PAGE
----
General Motors has navigated a smart route to succession. Dan Akerson, who has run the company since mid-2010, is stepping down in January. Replacing him as chief executive is Mary Barra, who despite 33 years of service at the automaker, has mostly sidestepped the taint of pre-bankruptcy failures. GM, freshly liberated from the U.S. government on Tuesday, also appointed an independent chairman for good governance measure.

from Breakingviews:

Chrysler IPO delay edges Fiat into driver’s seat

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By Antony Currie
The author is a Reuters Breakingviews columnist. The opinions expressed are his own.

Fiat may have slipped into the driver’s seat. An autoworkers fund that owns 41.5 percent of Chrysler has been pushing for an initial public offering of the company as part of talks with its Italian partner. Chrysler’s board has now decided to delay the stock sale until next year, suggesting Fiat’s negotiating position has improved.

from Breakingviews:

Chrysler needs $18 bln valuation to justify IPO

By Antony Currie

The author is a Reuters Breakingviews columnist. The opinions expressed are his own.

Chrysler’s valuation needs to hit $18 billion to justify an initial public offering. That’s the point where the union trust fund that owns 41.5 percent of the Detroit automaker would reap more than it could get from controlling shareholder Fiat. But it’s also way more than either owner has ever considered to be a reasonable price.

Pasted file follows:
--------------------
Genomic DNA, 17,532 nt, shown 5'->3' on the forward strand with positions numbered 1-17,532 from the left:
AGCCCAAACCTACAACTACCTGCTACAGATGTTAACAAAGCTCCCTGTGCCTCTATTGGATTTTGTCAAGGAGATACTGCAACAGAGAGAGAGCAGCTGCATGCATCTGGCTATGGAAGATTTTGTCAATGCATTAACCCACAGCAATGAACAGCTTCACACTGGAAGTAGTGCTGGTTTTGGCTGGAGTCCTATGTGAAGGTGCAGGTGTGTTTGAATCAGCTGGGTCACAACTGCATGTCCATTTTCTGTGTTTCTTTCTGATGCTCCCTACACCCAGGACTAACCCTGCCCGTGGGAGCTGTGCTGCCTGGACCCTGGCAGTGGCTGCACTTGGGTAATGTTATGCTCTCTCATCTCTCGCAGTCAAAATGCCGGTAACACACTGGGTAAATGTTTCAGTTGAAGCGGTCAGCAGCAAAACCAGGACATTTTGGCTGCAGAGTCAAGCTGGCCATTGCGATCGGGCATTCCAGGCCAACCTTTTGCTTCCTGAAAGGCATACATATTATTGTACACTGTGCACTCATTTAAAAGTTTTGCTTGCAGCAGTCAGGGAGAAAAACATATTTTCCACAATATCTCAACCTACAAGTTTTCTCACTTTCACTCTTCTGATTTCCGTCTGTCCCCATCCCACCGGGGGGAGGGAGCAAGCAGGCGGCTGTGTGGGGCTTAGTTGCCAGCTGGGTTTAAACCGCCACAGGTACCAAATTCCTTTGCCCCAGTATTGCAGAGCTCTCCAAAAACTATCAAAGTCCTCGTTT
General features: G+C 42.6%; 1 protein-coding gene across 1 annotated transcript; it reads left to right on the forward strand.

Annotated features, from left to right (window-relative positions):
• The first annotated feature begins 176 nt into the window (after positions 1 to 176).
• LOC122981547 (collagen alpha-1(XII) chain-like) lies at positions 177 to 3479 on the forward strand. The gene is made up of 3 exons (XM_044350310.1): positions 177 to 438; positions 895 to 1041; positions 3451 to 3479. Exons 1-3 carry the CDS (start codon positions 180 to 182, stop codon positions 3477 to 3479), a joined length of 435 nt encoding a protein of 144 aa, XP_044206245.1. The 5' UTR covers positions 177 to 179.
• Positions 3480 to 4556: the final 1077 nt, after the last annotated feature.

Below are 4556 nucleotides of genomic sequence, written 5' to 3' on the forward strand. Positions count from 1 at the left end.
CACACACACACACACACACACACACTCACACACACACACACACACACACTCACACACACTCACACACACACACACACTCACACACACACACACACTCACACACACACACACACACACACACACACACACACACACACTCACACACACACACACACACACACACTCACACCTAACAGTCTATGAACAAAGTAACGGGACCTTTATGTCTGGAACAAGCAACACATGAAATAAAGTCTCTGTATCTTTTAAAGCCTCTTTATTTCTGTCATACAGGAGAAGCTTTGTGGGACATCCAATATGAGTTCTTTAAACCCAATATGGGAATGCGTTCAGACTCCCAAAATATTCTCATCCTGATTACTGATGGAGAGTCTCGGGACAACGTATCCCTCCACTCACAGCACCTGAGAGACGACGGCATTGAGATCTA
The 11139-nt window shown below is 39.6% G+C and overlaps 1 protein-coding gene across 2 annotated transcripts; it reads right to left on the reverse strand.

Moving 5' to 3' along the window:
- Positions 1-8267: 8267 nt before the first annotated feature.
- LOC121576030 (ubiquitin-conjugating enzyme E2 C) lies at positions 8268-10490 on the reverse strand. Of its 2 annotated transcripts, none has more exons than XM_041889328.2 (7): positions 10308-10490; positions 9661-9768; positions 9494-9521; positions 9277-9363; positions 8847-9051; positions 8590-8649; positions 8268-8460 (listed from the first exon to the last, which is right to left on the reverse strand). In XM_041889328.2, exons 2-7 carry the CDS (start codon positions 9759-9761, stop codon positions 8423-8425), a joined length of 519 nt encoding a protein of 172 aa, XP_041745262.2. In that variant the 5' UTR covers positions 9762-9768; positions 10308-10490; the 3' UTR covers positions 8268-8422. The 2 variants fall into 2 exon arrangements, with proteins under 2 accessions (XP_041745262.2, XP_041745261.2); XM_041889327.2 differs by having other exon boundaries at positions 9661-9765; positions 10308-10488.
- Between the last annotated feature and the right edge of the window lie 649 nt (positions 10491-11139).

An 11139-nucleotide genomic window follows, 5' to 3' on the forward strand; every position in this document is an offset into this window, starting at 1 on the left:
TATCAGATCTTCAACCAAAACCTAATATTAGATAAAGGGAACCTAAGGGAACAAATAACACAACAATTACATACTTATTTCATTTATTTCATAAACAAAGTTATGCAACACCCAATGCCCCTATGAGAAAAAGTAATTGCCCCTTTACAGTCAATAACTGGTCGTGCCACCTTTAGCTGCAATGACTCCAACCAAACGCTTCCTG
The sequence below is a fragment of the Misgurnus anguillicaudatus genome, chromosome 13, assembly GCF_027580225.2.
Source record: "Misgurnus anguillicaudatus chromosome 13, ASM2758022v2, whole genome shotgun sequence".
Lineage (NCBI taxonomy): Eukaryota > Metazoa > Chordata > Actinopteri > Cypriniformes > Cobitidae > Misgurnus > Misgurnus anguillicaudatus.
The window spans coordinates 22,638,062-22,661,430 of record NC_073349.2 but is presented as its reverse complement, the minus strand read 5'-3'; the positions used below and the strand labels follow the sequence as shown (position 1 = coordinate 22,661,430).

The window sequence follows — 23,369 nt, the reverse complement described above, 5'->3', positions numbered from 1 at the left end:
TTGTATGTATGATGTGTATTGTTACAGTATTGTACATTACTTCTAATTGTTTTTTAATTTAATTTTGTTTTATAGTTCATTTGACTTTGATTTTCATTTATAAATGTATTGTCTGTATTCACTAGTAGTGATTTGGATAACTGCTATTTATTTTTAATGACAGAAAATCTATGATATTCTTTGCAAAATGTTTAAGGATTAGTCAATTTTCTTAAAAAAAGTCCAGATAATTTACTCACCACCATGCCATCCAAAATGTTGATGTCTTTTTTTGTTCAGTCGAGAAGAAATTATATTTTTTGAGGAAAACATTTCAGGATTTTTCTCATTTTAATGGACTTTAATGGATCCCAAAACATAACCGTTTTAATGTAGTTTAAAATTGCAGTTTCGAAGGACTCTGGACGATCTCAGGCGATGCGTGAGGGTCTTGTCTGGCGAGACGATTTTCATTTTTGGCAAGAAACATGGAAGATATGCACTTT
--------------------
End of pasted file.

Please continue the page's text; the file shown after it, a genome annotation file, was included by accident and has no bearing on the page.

from Breakingviews:

Sum worth more than parts in U.S. auto parts deal

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By Robert Cyran
The author is a Reuters Breakingviews columnist. The opinions expressed are his own.

The sum is worth more than the parts – auto parts, that is. Advance Auto’s $2 billion takeover of rival General Parts International resulted in the acquirer gaining $1 billion in market cap. That’s bang in line with the net present value of promised cost savings. Nobel Prize winner Eugene Fama’s efficient markets hypothesis may be flawed, but when it comes to the nitty-gritty of corporate finance, it often seems to work just fine.

from Breakingviews:

Memo to Fiat on Chrysler listing: Drop it!

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Fiat’s Chief Executive Sergio Marchionne passes for a tough and canny negotiator. These skills have brought him control over 58.5 percent of Chrysler at a bargain basement price of less than $2 billion. However, in his attempt to buy the remaining 41.5 percent currently owned by VEBA, a healthcare trust affiliated with the United Auto Workers, Marchionne may over-egg the pudding.

Fiat and VEBA have been embroiled for more than a year in a spat about Chrysler’s appropriate valuation. The tussle, which already involves a court case, may lead to the listing of a 16.6 percent Chrysler stake in the coming months.

from Expert Zone:

The BMW 1 Series is coming to India

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(Any opinions expressed here are those of the author and not of Thomson Reuters)

When BMW sold Rover in 2000, the British car brand was working on Project R30. There were rumours that BMW would use badge engineering to introduce the R30 as its 1 Series but that wasn’t to be.

The R30 may have been an inspiration but the BMW 1 Series was designed from the ground up. When American Chris Chapman worked on the 1 Series, he was led by Chris Bangle - a designer known for his peculiar styling - which explains the eccentricities of its design.